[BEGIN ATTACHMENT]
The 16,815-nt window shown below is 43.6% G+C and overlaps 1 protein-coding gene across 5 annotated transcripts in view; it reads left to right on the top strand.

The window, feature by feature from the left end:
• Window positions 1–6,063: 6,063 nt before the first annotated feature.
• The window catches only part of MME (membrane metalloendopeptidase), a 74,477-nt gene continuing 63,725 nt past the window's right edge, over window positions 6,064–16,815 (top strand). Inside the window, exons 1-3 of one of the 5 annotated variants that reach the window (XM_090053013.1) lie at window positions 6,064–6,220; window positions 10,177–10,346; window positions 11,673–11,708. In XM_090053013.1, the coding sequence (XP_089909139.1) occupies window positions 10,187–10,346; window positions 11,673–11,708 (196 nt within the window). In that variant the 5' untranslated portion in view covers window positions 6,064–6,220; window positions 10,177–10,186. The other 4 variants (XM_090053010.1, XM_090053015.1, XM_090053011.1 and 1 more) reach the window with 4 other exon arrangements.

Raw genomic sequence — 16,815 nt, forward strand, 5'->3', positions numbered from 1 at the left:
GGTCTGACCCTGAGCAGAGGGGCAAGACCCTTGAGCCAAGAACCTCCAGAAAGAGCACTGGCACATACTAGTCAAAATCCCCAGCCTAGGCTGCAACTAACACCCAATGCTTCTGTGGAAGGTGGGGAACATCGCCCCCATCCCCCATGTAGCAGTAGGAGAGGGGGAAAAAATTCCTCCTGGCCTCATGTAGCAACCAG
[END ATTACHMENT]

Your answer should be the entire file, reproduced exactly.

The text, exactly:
The 16,815-nt window shown below is 43.6% G+C and overlaps 1 protein-coding gene across 5 annotated transcripts in view; it reads left to right on the top strand.

The window, feature by feature from the left end:
• Window positions 1–6,063: 6,063 nt before the first annotated feature.
• The window catches only part of MME (membrane metalloendopeptidase), a 74,477-nt gene continuing 63,725 nt past the window's right edge, over window positions 6,064–16,815 (top strand). Inside the window, exons 1-3 of one of the 5 annotated variants that reach the window (XM_090053013.1) lie at window positions 6,064–6,220; window positions 10,177–10,346; window positions 11,673–11,708. In XM_090053013.1, the coding sequence (XP_089909139.1) occupies window positions 10,187–10,346; window positions 11,673–11,708 (196 nt within the window). In that variant the 5' untranslated portion in view covers window positions 6,064–6,220; window positions 10,177–10,186. The other 4 variants (XM_090053010.1, XM_090053015.1, XM_090053011.1 and 1 more) reach the window with 4 other exon arrangements.

Raw genomic sequence — 16,815 nt, forward strand, 5'->3', positions numbered from 1 at the left:
GGTCTGACCCTGAGCAGAGGGGCAAGACCCTTGAGCCAAGAACCTCCAGAAAGAGCACTGGCACATACTAGTCAAAATCCCCAGCCTAGGCTGCAACTAACACCCAATGCTTCTGTGGAAGGTGGGGAACATCGCCCCCATCCCCCATGTAGCAGTAGGAGAGGGGGAAAAAATTCCTCCTGGCCTCATGTAGCAACCAG